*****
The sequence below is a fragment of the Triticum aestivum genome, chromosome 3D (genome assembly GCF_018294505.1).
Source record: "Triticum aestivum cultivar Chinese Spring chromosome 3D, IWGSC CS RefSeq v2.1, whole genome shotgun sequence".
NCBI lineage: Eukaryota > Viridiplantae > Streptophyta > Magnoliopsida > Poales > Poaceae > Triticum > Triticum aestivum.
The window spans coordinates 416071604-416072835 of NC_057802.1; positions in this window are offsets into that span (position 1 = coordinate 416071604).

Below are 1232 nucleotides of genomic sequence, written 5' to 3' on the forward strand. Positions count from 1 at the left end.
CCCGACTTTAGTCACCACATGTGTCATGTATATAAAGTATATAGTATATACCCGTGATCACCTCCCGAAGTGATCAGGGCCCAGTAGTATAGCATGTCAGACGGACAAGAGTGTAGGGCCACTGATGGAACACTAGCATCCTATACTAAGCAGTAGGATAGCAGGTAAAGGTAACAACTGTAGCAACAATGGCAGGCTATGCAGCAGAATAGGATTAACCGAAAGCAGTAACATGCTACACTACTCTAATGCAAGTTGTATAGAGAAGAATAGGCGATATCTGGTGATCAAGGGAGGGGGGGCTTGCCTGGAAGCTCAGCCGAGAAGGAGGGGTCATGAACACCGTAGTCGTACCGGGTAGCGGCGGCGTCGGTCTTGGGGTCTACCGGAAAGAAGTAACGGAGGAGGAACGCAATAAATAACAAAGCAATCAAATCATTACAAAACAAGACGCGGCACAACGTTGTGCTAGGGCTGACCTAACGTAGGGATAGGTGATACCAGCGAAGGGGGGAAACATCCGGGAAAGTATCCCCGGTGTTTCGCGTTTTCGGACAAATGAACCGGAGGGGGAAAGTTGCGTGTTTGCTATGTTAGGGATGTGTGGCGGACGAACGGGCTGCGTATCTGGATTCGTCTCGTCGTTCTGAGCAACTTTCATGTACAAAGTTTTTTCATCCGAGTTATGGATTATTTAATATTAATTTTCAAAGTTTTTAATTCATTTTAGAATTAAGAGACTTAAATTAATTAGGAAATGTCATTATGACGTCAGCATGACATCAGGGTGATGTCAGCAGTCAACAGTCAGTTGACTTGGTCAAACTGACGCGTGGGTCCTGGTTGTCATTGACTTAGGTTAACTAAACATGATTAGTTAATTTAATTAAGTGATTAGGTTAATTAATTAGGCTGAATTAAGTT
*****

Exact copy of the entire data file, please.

The sequence below is a fragment of the Triticum aestivum genome, chromosome 3D (genome assembly GCF_018294505.1).
Source record: "Triticum aestivum cultivar Chinese Spring chromosome 3D, IWGSC CS RefSeq v2.1, whole genome shotgun sequence".
NCBI lineage: Eukaryota > Viridiplantae > Streptophyta > Magnoliopsida > Poales > Poaceae > Triticum > Triticum aestivum.
The window spans coordinates 416071604-416072835 of NC_057802.1; positions in this window are offsets into that span (position 1 = coordinate 416071604).

Below are 1232 nucleotides of genomic sequence, written 5' to 3' on the forward strand. Positions count from 1 at the left end.
CCCGACTTTAGTCACCACATGTGTCATGTATATAAAGTATATAGTATATACCCGTGATCACCTCCCGAAGTGATCAGGGCCCAGTAGTATAGCATGTCAGACGGACAAGAGTGTAGGGCCACTGATGGAACACTAGCATCCTATACTAAGCAGTAGGATAGCAGGTAAAGGTAACAACTGTAGCAACAATGGCAGGCTATGCAGCAGAATAGGATTAACCGAAAGCAGTAACATGCTACACTACTCTAATGCAAGTTGTATAGAGAAGAATAGGCGATATCTGGTGATCAAGGGAGGGGGGGCTTGCCTGGAAGCTCAGCCGAGAAGGAGGGGTCATGAACACCGTAGTCGTACCGGGTAGCGGCGGCGTCGGTCTTGGGGTCTACCGGAAAGAAGTAACGGAGGAGGAACGCAATAAATAACAAAGCAATCAAATCATTACAAAACAAGACGCGGCACAACGTTGTGCTAGGGCTGACCTAACGTAGGGATAGGTGATACCAGCGAAGGGGGGAAACATCCGGGAAAGTATCCCCGGTGTTTCGCGTTTTCGGACAAATGAACCGGAGGGGGAAAGTTGCGTGTTTGCTATGTTAGGGATGTGTGGCGGACGAACGGGCTGCGTATCTGGATTCGTCTCGTCGTTCTGAGCAACTTTCATGTACAAAGTTTTTTCATCCGAGTTATGGATTATTTAATATTAATTTTCAAAGTTTTTAATTCATTTTAGAATTAAGAGACTTAAATTAATTAGGAAATGTCATTATGACGTCAGCATGACATCAGGGTGATGTCAGCAGTCAACAGTCAGTTGACTTGGTCAAACTGACGCGTGGGTCCTGGTTGTCATTGACTTAGGTTAACTAAACATGATTAGTTAATTTAATTAAGTGATTAGGTTAATTAATTAGGCTGAATTAAGTT